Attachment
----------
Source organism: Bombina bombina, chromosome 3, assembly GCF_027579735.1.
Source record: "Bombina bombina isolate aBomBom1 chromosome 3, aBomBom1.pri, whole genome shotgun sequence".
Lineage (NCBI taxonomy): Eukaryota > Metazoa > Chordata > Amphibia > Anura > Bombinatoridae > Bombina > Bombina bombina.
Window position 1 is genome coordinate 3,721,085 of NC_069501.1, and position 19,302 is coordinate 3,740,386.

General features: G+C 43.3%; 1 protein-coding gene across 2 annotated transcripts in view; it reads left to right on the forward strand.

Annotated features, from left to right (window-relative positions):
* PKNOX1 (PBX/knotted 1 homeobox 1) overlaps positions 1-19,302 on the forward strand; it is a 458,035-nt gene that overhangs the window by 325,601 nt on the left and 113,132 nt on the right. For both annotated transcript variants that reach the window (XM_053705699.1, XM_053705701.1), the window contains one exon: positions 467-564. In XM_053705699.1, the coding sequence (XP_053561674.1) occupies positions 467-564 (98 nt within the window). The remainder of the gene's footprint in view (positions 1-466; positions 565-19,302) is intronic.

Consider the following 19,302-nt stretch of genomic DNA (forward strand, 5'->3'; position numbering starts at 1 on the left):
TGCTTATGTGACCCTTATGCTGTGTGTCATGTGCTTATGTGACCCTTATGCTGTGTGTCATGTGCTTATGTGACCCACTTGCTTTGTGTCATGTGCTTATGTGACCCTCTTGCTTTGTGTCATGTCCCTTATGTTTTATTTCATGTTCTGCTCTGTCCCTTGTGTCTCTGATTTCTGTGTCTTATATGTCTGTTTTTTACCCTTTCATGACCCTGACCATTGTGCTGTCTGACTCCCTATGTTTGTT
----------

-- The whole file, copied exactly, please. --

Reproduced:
Source organism: Bombina bombina, chromosome 3, assembly GCF_027579735.1.
Source record: "Bombina bombina isolate aBomBom1 chromosome 3, aBomBom1.pri, whole genome shotgun sequence".
Lineage (NCBI taxonomy): Eukaryota > Metazoa > Chordata > Amphibia > Anura > Bombinatoridae > Bombina > Bombina bombina.
Window position 1 is genome coordinate 3,721,085 of NC_069501.1, and position 19,302 is coordinate 3,740,386.

General features: G+C 43.3%; 1 protein-coding gene across 2 annotated transcripts in view; it reads left to right on the forward strand.

Annotated features, from left to right (window-relative positions):
* PKNOX1 (PBX/knotted 1 homeobox 1) overlaps positions 1-19,302 on the forward strand; it is a 458,035-nt gene that overhangs the window by 325,601 nt on the left and 113,132 nt on the right. For both annotated transcript variants that reach the window (XM_053705699.1, XM_053705701.1), the window contains one exon: positions 467-564. In XM_053705699.1, the coding sequence (XP_053561674.1) occupies positions 467-564 (98 nt within the window). The remainder of the gene's footprint in view (positions 1-466; positions 565-19,302) is intronic.

Consider the following 19,302-nt stretch of genomic DNA (forward strand, 5'->3'; position numbering starts at 1 on the left):
TGCTTATGTGACCCTTATGCTGTGTGTCATGTGCTTATGTGACCCTTATGCTGTGTGTCATGTGCTTATGTGACCCACTTGCTTTGTGTCATGTGCTTATGTGACCCTCTTGCTTTGTGTCATGTCCCTTATGTTTTATTTCATGTTCTGCTCTGTCCCTTGTGTCTCTGATTTCTGTGTCTTATATGTCTGTTTTTTACCCTTTCATGACCCTGACCATTGTGCTGTCTGACTCCCTATGTTTGTT